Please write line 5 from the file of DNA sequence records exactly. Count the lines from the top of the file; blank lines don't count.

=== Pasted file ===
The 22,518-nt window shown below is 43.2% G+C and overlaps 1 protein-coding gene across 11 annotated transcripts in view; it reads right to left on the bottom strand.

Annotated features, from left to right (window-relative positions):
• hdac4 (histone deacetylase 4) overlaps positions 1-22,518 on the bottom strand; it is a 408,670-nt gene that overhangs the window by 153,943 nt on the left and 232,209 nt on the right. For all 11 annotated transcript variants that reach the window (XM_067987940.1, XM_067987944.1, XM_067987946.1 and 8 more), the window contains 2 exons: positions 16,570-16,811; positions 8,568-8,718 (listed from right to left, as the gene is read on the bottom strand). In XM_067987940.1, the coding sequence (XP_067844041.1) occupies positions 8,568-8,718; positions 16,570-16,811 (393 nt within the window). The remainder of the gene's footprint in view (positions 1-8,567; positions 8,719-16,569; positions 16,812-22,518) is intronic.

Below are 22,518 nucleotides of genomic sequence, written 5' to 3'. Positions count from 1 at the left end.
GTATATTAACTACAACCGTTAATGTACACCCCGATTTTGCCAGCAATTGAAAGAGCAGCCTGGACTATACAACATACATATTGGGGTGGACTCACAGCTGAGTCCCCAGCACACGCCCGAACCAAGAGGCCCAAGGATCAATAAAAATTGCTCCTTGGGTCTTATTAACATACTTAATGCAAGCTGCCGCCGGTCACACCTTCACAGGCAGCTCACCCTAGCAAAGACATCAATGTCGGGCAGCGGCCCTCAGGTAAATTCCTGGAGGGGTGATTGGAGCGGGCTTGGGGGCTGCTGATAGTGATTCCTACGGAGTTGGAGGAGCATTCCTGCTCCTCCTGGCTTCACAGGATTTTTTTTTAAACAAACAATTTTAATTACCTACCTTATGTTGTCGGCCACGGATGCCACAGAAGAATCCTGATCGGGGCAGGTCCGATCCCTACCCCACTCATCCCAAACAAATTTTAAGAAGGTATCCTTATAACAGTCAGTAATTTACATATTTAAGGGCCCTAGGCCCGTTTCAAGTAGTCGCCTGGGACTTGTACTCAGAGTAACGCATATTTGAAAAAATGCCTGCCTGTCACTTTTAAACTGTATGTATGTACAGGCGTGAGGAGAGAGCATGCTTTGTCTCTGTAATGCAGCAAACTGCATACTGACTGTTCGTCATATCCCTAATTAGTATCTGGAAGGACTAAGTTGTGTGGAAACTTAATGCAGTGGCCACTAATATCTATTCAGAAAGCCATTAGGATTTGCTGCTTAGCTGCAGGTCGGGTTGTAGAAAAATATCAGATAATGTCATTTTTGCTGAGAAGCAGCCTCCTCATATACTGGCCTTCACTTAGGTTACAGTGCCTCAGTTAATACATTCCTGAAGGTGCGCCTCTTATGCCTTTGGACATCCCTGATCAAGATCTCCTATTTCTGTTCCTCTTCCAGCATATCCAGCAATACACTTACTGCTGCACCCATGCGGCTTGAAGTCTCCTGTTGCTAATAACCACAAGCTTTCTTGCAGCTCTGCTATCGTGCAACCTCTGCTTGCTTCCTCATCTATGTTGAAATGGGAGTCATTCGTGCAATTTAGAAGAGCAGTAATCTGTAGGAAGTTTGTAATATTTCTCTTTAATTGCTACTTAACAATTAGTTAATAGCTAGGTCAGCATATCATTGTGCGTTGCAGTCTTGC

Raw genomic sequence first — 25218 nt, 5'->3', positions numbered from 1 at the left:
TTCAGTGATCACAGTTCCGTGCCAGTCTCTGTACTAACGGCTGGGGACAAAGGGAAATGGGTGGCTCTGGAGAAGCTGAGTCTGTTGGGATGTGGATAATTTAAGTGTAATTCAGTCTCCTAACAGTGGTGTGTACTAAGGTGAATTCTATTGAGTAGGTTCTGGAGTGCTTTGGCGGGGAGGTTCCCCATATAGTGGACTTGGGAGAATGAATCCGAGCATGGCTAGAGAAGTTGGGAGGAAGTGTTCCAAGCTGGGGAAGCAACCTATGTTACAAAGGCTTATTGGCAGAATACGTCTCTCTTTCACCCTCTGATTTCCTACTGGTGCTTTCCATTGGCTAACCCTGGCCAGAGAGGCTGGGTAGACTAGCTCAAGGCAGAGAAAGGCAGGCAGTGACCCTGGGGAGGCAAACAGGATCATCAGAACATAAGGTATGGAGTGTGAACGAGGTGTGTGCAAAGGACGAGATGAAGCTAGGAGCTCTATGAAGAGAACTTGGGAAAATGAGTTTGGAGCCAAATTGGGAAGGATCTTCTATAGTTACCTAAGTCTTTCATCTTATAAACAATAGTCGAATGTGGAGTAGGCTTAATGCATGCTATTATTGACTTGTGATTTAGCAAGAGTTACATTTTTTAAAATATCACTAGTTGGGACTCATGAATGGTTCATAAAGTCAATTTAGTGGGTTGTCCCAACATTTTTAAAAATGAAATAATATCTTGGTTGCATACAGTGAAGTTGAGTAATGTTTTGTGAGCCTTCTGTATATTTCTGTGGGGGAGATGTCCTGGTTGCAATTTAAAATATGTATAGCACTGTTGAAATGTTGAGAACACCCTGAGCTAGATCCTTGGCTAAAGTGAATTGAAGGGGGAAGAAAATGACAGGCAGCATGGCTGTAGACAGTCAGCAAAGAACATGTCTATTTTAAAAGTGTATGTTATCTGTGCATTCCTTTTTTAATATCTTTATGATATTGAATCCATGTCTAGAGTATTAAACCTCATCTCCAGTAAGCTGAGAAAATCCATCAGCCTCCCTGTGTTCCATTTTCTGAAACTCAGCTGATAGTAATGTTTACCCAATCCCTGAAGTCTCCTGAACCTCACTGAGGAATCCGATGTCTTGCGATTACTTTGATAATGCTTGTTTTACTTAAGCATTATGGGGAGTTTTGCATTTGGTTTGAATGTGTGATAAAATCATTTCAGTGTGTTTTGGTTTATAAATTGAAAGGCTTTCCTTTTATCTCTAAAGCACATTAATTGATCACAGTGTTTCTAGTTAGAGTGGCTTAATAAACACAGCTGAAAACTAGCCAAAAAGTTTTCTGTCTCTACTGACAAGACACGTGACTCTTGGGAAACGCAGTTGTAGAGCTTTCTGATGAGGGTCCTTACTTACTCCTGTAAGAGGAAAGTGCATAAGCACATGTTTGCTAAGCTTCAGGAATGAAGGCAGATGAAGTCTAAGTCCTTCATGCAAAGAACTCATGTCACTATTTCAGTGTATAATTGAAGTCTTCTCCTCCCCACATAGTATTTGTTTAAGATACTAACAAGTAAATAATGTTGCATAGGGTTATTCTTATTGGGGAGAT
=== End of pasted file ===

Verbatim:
GTATATTAACTACAACCGTTAATGTACACCCCGATTTTGCCAGCAATTGAAAGAGCAGCCTGGACTATACAACATACATATTGGGGTGGACTCACAGCTGAGTCCCCAGCACACGCCCGAACCAAGAGGCCCAAGGATCAATAAAAATTGCTCCTTGGGTCTTATTAACATACTTAATGCAAGCTGCCGCCGGTCACACCTTCACAGGCAGCTCACCCTAGCAAAGACATCAATGTCGGGCAGCGGCCCTCAGGTAAATTCCTGGAGGGGTGATTGGAGCGGGCTTGGGGGCTGCTGATAGTGATTCCTACGGAGTTGGAGGAGCATTCCTGCTCCTCCTGGCTTCACAGGATTTTTTTTTAAACAAACAATTTTAATTACCTACCTTATGTTGTCGGCCACGGATGCCACAGAAGAATCCTGATCGGGGCAGGTCCGATCCCTACCCCACTCATCCCAAACAAATTTTAAGAAGGTATCCTTATAACAGTCAGTAATTTACATATTTAAGGGCCCTAGGCCCGTTTCAAGTAGTCGCCTGGGACTTGTACTCAGAGTAACGCATATTTGAAAAAATGCCTGCCTGTCACTTTTAAACTGTATGTATGTACAGGCGTGAGGAGAGAGCATGCTTTGTCTCTGTAATGCAGCAAACTGCATACTGACTGTTCGTCATATCCCTAATTAGTATCTGGAAGGACTAAGTTGTGTGGAAACTTAATGCAGTGGCCACTAATATCTATTCAGAAAGCCATTAGGATTTGCTGCTTAGCTGCAGGTCGGGTTGTAGAAAAATATCAGATAATGTCATTTTTGCTGAGAAGCAGCCTCCTCATATACTGGCCTTCACTTAGGTTACAGTGCCTCAGTTAATACATTCCTGAAGGTGCGCCTCTTATGCCTTTGGACATCCCTGATCAAGATCTCCTATTTCTGTTCCTCTTCCAGCATATCCAGCAATACACTTACTGCTGCACCCATGCGGCTTGAAGTCTCCTGTTGCTAATAACCACAAGCTTTCTTGCAGCTCTGCTATCGTGCAACCTCTGCTTGCTTCCTCATCTATGTTGAAATGGGAGTCATTCGTGCAATTTAGAAGAGCAGTAATCTGTAGGAAGTTTGTAATATTTCTCTTTAATTGCTACTTAACAATTAGTTAATAGCTAGGTCAGCATATCATTGTGCGTTGCAGTCTTGC